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The Moscow Times, March. 20, 2003

Kremlin Silent as Deadline Passes

By Simon Saradzhyan and Nabi Abdullaev

Foreign Minister Igor Ivanov made an 11th-hour appeal against war at the UN Security Council on Wednesday, while the Kremlin was conspicuously silent in a clear signal that Russia didn't want to burn any bridges with U.S. or European partners.

President Vladimir Putin used his single television appearance Wednesday to speak about military reforms. On Tuesday, he expressed regret about U.S. President George W. Bush's decision to try to topple Saddam Hussein's regime without the UN's blessing.

Ivanov, however, has adopted more hawkish rhetoric, and on Wednesday he forcefully criticized Washington's actions at the United Nations meeting.

Ivanov said the UN has never passed a resolution authorizing the use of force against Iraq and reiterated that an attack would undermine the international war on terrorism.

"Not one of these decisions gives the right to use force against Iraq outside the UN Charter," Ivanov said of the Iraq resolutions that the UN has passed over the past decade.

"Not one of them authorizes the violent overthrow of the leadership of a sovereign state," he said.

Ivanov said there remained no evidence that Iraq poses a direct threat to the security of the United States.

If there were "indisputable facts," he said, "then Russia, without any hesitation, would use any means available under the UN Charter to eliminate such a threat."

The council meeting was called to hear a report by chief UN weapons inspector Hans Blix, who expressed disappointment that his work had been curtailed after only 3 1/2 months.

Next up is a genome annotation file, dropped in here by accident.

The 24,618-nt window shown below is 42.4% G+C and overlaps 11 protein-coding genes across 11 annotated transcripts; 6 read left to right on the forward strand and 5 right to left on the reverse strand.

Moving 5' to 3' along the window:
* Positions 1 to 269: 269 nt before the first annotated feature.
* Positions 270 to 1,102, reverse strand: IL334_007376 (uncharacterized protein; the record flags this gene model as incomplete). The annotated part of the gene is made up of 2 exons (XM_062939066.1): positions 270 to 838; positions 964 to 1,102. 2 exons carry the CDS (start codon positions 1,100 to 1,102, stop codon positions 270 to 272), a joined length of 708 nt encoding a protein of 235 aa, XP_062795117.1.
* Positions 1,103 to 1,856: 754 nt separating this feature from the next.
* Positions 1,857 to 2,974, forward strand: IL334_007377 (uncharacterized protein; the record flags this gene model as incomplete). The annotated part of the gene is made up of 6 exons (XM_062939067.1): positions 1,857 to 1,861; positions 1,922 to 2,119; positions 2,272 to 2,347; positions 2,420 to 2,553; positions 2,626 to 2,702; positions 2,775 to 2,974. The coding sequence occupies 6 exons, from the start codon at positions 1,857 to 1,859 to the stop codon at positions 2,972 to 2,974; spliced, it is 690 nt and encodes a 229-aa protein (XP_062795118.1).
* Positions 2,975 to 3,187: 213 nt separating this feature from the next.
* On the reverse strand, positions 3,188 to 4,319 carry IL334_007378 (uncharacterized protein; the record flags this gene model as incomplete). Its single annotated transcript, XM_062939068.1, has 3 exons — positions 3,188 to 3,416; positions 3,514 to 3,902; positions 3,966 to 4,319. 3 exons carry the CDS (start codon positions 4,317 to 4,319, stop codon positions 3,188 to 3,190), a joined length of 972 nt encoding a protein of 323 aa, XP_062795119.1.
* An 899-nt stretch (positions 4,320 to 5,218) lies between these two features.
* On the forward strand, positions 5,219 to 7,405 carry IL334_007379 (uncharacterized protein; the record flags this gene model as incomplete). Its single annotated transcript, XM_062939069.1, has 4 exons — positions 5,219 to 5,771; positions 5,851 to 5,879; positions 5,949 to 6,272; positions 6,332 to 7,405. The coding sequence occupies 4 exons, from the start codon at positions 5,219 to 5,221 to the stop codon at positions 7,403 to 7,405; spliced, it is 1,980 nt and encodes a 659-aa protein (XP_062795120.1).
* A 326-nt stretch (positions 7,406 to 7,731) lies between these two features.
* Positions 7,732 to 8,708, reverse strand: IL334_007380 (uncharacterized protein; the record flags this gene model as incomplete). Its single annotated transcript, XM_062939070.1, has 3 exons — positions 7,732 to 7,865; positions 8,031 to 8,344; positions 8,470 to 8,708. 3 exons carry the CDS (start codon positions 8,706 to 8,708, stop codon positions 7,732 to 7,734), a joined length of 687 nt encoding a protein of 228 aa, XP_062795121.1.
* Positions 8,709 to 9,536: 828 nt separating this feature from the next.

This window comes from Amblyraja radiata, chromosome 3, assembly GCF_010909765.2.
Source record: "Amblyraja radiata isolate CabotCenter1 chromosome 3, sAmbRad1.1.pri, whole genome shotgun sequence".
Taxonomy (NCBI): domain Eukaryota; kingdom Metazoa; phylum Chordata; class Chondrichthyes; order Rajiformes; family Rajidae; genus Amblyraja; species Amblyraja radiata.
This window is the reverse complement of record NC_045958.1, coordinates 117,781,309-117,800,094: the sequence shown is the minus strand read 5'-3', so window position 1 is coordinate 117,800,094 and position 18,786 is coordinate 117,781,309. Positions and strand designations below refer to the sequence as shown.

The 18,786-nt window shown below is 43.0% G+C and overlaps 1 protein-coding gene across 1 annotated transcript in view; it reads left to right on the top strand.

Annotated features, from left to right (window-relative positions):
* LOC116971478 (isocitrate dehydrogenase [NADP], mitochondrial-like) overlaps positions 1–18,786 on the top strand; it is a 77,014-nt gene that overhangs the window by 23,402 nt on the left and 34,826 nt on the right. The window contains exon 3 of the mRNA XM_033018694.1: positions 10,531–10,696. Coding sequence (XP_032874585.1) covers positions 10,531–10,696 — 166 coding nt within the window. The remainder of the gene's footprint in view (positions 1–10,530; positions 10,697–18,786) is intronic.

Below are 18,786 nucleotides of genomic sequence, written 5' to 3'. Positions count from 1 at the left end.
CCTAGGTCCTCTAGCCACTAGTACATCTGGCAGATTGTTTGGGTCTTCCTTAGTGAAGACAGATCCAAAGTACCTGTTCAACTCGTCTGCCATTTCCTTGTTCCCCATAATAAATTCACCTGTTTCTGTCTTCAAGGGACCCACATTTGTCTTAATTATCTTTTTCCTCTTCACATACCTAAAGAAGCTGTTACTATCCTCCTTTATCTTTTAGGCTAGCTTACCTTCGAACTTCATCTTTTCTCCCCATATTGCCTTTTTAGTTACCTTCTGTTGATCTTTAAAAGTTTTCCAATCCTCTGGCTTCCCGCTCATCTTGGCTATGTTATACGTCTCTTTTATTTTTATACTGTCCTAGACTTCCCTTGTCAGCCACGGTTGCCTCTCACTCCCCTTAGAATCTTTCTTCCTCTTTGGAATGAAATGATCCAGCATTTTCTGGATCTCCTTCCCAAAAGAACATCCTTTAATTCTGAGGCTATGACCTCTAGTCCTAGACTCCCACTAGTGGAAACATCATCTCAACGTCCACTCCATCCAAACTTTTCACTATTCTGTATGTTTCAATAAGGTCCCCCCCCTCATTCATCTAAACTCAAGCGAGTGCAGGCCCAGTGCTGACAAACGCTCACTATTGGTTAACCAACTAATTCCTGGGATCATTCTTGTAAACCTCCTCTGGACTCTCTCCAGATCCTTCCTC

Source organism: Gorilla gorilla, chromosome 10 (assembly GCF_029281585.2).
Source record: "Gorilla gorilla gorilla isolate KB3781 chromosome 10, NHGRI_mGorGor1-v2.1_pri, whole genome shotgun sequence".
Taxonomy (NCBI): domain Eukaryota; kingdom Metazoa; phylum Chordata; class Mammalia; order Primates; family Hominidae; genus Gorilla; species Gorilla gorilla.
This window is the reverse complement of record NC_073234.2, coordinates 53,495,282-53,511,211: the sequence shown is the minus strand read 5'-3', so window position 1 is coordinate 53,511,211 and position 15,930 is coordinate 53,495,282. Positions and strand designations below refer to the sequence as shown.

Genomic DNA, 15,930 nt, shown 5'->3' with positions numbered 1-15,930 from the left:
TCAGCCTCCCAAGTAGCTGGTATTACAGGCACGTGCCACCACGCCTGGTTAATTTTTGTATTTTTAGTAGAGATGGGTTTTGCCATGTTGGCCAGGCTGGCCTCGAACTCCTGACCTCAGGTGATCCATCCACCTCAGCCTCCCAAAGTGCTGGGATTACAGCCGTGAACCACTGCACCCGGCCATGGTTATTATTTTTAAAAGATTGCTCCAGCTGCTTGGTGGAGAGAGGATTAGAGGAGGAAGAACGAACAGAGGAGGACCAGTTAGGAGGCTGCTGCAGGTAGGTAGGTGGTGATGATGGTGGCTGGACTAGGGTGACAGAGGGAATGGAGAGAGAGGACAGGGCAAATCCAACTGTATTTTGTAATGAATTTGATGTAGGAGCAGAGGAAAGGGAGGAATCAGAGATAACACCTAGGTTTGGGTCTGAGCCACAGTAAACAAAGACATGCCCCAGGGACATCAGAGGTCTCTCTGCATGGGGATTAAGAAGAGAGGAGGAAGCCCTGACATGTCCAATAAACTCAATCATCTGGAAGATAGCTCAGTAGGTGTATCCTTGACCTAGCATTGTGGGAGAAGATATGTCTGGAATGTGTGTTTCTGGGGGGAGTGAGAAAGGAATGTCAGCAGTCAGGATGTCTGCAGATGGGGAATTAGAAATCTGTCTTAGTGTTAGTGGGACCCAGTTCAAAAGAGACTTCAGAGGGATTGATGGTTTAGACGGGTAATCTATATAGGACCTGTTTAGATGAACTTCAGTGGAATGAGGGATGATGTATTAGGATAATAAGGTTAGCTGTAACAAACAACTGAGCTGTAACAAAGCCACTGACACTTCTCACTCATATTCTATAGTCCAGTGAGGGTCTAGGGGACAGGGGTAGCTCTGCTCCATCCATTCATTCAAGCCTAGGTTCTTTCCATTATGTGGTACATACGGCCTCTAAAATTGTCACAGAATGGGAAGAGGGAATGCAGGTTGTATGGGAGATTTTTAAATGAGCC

Ivanov joined the French and German foreign ministers and Syrian Foreign Minister Farouq al-Shara in a call for inspectors to finish their job and for the Security Council to endorse Blix's work program.

However, U.S. Ambassador John Negroponte said, "The fact of the matter is that the situation on the ground will change, and so will the nature of the remaining disarmament tasks. Considering a work program at this time is quite simply out of touch with the reality that we confront."

Earlier Wednesday, State Duma deputies fired a volley of verbal shots at the United States, and one lawmaker went as far as to call Bush a terrorist.

The Communist Party and the Liberal Democratic Party, or LDPR, twice appealed for a one-hour discussion on Bush's ultimatum, but the chamber voted the motion down both times.

Communist Deputy Sergei Reshulsky then called for a walkout, saying those who disagreed with "state terrorist Bush, who is in fact beginning World War III" should leave the Duma building to stage a protest at the U.S. Embassy.

Dozens of deputies left the building, and some of them later joined a rally of about 50 people at the embassy. An anti-war demonstration also was held at the U.S. Consulate in St. Petersburg.

Communist Deputy Nikolai Bindyukov said he was resigning from a Duma group that acts as a liaison with U.S. Congress.

LDPR leader Vladimir Zhirinovsky said the lawmakers were "cowards" who did not want to stand up to the Bush administration, even though the Duma previously decided to dedicate Thursday's session to the Iraqi crisis.

"It is a crying shame," Zhirinovsky shouted, in footage shown on television.

The Duma has decided to set aside all bills scheduled for Thursday to pass a resolution protesting the war, should it begin.